While there are flaws in the working of United Nations’ Security Council (UNSC), it is by no means a guarantee that increasing its permanent membership is the remedy. There is a perception, not misplaced one, that the UNSC is merely a tool in the hands of the permanent five members to protect their vital interests in any part of the world. We frequently witness Russia and America invoking veto power to discard resolutions of UNSC on Kashmir and Palestine respectively. Such perceptions and apprehensions of the smaller nations are confirmed considering the civil war in Syria that is yet to end, as America and Russia are poles apart on finding a solution. UNSC ‘s most recent failure is its inability to stop Rohingya genocide.

Considering such a flawed Security Council, Pakistan’s fears are genuine that “permanent seats are contrary to the universally agreed principles of democracy, accountability, and transparency. The real concern for Pakistan is India’s aim to get a permanent seat on the council.

There is a wide range of issues that need solutions between India and Pakistan, including the Kashmir dispute, Siachen glacier, Runn of Kutch and Water management. Some of these problems cannot be solved bilaterally. For such issues, international arbitration and mediation are required. Without these problems being solved, any change in the composition of UNSC will prove detrimental to the regional stability and peace. Though India will not get Veto power if it becomes a permanent member still India will be in a better position to cover up its abuses in Kashmir and present its position more forcefully on disputes with Pakistan.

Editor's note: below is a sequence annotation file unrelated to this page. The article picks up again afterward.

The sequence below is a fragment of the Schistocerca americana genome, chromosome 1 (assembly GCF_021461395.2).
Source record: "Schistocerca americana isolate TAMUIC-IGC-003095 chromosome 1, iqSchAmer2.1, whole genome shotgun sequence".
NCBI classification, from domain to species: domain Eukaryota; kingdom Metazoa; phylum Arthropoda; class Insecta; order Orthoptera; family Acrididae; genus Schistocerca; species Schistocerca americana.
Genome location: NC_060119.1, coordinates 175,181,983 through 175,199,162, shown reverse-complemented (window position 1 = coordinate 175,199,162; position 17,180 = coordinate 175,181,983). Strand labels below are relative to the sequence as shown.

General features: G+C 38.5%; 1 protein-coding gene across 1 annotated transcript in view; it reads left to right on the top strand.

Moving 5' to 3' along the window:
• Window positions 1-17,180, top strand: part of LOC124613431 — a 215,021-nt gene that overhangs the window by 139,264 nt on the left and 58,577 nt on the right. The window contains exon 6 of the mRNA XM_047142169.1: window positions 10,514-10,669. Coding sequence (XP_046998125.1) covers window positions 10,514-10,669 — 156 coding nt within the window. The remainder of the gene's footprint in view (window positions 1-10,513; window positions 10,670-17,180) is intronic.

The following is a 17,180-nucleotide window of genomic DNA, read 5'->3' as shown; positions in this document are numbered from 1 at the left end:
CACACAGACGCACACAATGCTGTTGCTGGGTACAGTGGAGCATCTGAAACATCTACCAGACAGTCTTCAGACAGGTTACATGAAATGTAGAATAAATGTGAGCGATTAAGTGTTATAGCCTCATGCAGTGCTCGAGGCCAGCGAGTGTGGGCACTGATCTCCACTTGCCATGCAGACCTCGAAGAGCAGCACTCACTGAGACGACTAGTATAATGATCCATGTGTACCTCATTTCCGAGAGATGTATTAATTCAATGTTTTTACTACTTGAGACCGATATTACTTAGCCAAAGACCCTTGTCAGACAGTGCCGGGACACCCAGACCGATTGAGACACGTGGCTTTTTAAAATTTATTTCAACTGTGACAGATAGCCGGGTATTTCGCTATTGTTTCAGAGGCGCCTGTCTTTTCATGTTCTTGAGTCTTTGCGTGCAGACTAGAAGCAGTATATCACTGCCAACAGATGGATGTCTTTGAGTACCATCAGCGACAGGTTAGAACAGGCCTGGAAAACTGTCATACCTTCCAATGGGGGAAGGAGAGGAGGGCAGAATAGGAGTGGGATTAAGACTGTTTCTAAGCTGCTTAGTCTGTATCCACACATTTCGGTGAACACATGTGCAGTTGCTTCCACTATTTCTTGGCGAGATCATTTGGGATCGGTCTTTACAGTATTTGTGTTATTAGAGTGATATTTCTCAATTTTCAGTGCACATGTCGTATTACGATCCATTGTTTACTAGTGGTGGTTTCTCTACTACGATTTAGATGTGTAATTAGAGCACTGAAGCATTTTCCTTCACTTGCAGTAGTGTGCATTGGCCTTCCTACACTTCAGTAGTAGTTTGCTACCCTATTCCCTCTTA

Before allowing any state to secure a permanent seat on UNSC, a state’s human rights records and illegal occupation of territories is what the UN needs to look into. For if a country with a dark history of human rights abuses is allowed, then the objectives of SC will be further tarnished. Instead of a reformed UNSC, it will be an addition to the flaws that the body has already in its structure. Ms. Lodhi, while arguing along these lines rightly said in General Assembly that because few states were reluctant to find a way of more representative, transparent and accountable Security Council, that the task of reforming it was unfulfilled till this day.